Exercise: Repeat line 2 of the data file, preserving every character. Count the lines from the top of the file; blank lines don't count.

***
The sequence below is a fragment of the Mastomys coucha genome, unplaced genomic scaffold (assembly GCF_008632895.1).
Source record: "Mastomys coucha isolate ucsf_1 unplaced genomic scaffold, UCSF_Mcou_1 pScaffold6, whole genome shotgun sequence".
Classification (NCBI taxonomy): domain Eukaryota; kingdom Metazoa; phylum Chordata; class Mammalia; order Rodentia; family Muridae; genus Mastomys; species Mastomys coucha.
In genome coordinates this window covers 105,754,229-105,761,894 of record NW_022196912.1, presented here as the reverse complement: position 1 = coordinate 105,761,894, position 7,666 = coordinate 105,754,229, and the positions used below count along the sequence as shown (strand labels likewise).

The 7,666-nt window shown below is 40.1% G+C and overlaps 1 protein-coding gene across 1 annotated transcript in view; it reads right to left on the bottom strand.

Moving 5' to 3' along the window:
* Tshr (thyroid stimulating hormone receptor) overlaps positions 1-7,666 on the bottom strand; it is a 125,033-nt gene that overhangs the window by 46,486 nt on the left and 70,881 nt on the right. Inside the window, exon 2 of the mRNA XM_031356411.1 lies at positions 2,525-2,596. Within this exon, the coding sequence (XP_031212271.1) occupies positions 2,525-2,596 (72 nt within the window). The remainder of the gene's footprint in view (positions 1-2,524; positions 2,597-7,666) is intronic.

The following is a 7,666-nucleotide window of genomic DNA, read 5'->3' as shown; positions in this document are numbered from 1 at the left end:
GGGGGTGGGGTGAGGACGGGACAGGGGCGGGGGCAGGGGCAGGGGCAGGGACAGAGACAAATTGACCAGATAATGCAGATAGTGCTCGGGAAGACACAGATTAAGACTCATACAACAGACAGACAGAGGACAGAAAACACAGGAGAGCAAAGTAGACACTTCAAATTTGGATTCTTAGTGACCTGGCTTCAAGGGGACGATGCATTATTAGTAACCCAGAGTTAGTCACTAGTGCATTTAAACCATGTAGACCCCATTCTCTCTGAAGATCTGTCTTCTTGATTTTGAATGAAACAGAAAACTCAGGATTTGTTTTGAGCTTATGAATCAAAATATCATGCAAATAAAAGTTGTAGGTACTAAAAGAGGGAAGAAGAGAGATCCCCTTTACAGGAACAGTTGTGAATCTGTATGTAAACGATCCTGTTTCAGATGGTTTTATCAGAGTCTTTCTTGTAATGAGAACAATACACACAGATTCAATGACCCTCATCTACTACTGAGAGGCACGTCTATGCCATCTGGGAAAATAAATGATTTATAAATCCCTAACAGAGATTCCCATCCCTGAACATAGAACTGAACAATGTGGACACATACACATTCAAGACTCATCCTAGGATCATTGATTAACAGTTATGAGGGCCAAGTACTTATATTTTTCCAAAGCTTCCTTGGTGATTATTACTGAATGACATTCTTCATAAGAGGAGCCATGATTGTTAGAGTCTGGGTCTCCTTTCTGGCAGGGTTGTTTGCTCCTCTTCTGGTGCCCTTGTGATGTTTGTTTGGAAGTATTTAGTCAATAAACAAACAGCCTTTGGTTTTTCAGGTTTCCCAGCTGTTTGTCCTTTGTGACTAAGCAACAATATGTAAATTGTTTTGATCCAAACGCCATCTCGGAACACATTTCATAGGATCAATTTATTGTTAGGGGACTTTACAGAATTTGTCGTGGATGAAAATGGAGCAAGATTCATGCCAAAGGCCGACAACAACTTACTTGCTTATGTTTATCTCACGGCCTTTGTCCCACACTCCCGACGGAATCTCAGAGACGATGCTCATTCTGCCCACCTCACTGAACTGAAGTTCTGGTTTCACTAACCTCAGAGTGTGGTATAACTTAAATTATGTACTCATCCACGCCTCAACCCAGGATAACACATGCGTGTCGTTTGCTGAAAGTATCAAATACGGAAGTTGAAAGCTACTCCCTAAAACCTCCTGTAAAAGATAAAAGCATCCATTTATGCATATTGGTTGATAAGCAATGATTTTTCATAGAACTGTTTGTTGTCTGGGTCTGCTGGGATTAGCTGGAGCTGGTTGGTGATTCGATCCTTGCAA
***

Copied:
Source record: "Mastomys coucha isolate ucsf_1 unplaced genomic scaffold, UCSF_Mcou_1 pScaffold6, whole genome shotgun sequence".